Monday, September 23, 2013

Love-in-a-Mist or Devil-in-the-Bush

click photo to enlarge
Can there be a garden plant with more contradictory common names than the annual flower, Nigella damascena? Love-in-a-Mist is delightfully evocative of the way the light, feathery foliage surrounds the modest but beautiful flowers. However, Devil-in-the-Bush paints quite a different picture and must surely refer to the seed pods, each wrapped in a net-like basket with multiple prongs, like a shroud of barbed wire. Other vernacular names are similarly inventive. Jack-in-Prison probably derives from theed pod and its surrounding entanglement. Love-Entangle may also be similarly inspired, though perhaps the "love" is the flower in the mass of lacy leaves. Hair-of-Venus must be based on the leaves too. A legend attaches to one of the names - Lady-in-the-Shade. The story goes that the Frederick I (1122-1190), Emperor of the Holy Roman Empire, drowned when trying to catch an enticing, green-haired water sprite. Lady-in-the-Shade immediately sprang up by the water's edge, a reminder of the tresses of the temptress. As is often the case, the Latin name of the plant is simply descriptive. Nigella refers to the small, black seeds to be found in the pod, and damascena comes from Damascus.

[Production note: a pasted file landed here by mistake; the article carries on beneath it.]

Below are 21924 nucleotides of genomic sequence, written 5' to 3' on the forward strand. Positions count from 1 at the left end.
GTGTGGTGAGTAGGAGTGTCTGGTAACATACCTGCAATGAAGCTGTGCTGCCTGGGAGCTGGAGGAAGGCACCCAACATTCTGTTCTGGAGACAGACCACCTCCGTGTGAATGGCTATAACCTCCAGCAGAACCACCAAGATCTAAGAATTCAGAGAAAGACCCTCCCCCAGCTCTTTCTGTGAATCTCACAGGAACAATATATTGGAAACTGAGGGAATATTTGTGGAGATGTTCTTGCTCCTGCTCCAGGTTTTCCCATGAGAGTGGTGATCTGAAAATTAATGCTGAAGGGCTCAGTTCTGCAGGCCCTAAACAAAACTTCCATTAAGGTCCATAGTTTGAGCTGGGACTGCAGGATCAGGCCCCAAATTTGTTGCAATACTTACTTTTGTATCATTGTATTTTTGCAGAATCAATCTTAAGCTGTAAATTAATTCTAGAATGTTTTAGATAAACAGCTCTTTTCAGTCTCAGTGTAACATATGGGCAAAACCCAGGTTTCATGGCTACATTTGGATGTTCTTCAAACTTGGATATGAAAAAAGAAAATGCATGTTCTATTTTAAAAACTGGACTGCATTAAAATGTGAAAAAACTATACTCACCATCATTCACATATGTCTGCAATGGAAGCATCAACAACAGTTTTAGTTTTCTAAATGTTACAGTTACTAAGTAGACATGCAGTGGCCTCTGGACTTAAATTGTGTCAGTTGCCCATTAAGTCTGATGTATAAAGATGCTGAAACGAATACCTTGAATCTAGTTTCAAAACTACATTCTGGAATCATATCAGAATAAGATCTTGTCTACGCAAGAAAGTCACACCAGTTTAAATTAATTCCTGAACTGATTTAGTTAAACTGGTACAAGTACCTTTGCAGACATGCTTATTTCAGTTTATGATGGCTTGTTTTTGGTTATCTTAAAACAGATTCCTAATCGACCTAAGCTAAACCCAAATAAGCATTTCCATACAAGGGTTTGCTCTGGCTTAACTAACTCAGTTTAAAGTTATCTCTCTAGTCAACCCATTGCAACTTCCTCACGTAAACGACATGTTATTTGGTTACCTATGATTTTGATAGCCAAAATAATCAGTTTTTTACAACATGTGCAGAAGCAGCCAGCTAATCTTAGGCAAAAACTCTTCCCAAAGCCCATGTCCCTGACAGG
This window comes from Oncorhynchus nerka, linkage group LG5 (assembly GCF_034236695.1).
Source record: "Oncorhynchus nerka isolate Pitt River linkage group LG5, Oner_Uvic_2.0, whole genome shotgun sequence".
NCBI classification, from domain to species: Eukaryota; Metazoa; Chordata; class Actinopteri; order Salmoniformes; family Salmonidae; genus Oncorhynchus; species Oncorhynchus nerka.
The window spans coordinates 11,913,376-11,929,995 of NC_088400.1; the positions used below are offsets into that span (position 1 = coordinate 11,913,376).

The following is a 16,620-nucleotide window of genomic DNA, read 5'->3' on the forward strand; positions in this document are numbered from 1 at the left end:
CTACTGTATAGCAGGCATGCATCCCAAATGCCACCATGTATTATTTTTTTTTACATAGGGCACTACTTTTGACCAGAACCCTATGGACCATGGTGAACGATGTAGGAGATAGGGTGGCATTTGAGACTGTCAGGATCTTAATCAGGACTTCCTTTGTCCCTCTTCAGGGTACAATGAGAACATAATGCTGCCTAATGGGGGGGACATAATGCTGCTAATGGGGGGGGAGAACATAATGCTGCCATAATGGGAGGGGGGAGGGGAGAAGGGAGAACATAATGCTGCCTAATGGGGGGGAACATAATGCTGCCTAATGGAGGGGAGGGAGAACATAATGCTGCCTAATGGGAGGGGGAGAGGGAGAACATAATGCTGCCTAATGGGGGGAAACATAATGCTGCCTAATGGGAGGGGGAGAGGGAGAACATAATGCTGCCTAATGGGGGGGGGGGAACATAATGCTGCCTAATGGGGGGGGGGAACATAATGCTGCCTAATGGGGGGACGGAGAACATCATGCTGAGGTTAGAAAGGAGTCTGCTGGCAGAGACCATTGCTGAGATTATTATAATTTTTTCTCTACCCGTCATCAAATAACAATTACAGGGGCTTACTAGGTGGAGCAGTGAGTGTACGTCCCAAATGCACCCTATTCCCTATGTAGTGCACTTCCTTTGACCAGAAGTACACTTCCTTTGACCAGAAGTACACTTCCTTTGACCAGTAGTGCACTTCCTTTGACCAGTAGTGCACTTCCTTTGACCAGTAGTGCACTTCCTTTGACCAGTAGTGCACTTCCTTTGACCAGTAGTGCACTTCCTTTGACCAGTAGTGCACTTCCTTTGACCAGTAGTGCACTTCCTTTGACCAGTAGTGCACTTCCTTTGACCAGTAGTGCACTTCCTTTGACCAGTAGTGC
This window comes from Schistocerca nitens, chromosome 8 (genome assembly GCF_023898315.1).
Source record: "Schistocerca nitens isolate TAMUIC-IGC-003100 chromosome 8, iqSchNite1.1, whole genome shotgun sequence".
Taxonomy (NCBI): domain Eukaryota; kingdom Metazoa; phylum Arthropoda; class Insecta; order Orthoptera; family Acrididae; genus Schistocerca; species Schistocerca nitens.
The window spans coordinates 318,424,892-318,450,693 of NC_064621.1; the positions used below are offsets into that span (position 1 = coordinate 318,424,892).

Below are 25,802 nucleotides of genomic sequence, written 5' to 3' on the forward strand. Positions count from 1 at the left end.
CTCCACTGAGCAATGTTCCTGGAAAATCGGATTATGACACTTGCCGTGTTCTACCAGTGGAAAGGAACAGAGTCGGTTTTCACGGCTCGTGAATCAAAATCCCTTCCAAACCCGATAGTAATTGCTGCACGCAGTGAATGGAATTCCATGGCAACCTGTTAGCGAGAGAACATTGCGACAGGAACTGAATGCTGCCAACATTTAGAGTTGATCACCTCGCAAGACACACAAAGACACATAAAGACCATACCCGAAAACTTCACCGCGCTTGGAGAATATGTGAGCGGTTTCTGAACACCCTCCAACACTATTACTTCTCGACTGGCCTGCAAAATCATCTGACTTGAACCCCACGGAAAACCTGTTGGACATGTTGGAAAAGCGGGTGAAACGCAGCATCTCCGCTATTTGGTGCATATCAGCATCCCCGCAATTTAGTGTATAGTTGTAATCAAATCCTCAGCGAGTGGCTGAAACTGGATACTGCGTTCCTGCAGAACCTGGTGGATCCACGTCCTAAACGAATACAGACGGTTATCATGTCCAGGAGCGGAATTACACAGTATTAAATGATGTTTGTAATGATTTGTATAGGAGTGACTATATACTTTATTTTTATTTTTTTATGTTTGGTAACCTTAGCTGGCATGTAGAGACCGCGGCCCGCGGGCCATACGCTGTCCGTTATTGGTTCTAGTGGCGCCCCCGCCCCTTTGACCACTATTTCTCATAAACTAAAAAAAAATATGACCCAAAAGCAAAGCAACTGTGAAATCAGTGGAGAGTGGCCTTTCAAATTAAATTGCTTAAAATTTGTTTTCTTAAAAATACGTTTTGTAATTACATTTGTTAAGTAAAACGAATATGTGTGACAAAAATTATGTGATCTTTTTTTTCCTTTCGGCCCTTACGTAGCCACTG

In my macro photograph of the seed pod that I plucked from the garden I definitely set out to illustrate the Devil-in-the-Bush and Jack-in-Prison names. Concentrating on the base from where the "prison" originates I photographed it against a black background in highly directional light and converted the image to black and white.

photograph and text © Tony Boughen

Camera: Canon
Mode: Aperture Priority
Focal Length: 100mm macro
F No: f8
Shutter Speed: 1/80 sec
ISO: 100
Exposure Compensation:  -0.33 EV
Image Stabilisation: On